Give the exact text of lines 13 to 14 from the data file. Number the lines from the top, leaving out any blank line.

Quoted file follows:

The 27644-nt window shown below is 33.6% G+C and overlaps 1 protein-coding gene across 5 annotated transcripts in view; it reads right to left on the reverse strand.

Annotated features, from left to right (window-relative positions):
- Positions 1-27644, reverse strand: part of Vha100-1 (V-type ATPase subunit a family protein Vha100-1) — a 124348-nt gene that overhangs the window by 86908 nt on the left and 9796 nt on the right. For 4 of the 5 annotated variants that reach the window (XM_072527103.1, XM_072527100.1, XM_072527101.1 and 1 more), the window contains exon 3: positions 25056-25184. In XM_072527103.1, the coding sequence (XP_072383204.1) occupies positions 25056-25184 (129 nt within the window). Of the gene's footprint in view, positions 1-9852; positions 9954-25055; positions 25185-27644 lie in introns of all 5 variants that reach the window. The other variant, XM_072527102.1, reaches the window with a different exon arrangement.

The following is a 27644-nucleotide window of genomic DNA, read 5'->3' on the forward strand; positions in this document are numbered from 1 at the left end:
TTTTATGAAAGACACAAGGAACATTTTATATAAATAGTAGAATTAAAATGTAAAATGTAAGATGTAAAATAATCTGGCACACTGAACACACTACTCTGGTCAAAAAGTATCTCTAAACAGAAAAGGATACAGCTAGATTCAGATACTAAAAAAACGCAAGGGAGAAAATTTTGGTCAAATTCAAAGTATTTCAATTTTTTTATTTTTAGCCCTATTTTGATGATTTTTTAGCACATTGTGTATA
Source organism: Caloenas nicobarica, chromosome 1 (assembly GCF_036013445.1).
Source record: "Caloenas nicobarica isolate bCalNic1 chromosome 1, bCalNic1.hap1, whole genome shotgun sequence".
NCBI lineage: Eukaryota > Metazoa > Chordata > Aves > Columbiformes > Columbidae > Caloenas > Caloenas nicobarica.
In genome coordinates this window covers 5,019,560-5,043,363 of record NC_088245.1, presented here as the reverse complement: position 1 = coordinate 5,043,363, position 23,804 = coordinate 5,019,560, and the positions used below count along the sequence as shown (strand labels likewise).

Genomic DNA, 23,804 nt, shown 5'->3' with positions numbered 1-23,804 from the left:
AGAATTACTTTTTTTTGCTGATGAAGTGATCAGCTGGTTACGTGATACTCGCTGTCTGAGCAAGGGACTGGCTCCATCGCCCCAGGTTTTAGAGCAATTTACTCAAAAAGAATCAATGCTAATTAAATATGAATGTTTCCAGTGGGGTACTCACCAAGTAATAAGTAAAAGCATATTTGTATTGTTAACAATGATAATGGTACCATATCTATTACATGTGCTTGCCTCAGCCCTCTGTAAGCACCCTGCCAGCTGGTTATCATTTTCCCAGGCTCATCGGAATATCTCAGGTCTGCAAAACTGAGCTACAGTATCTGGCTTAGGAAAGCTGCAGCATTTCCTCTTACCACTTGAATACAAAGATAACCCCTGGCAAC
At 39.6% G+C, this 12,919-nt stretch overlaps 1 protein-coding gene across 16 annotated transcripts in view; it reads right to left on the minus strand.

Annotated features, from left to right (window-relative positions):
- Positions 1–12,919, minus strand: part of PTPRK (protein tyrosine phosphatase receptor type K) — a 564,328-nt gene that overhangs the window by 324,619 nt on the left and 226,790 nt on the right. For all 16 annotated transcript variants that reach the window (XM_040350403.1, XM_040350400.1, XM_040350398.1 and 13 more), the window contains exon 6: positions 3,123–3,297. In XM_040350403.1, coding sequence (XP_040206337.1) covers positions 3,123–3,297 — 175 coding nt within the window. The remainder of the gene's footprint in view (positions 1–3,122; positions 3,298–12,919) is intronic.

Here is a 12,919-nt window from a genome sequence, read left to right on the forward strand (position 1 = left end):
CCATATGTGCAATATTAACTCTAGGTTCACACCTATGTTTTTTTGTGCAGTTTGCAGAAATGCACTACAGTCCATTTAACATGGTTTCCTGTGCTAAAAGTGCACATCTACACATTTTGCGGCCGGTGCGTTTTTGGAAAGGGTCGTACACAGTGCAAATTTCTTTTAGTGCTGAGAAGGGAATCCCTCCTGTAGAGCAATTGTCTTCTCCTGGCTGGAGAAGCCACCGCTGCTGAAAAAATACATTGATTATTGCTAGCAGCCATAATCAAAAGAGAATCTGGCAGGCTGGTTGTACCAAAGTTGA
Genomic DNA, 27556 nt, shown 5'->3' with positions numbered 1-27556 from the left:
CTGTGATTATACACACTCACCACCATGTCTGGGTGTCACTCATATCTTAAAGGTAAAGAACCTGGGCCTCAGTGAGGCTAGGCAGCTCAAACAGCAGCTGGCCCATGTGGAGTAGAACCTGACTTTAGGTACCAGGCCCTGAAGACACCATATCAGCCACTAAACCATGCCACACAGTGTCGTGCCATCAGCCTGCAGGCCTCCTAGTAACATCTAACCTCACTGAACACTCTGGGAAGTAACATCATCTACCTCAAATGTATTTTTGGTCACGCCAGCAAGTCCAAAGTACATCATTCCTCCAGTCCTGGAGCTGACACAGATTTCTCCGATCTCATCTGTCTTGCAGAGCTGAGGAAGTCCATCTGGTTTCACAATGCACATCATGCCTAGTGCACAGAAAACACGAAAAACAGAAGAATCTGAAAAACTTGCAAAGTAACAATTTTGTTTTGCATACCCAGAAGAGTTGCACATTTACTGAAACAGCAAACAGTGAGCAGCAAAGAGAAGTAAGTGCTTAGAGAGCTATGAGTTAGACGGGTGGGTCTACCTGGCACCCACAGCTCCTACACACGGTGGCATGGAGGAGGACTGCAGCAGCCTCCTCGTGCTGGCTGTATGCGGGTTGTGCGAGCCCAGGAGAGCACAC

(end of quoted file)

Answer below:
Annotated features, from left to right (window-relative positions):
- Positions 1–12,919, minus strand: part of PTPRK (protein tyrosine phosphatase receptor type K) — a 564,328-nt gene that overhangs the window by 324,619 nt on the left and 226,790 nt on the right. For all 16 annotated transcript variants that reach the window (XM_040350403.1, XM_040350400.1, XM_040350398.1 and 13 more), the window contains exon 6: positions 3,123–3,297. In XM_040350403.1, coding sequence (XP_040206337.1) covers positions 3,123–3,297 — 175 coding nt within the window. The remainder of the gene's footprint in view (positions 1–3,122; positions 3,298–12,919) is intronic.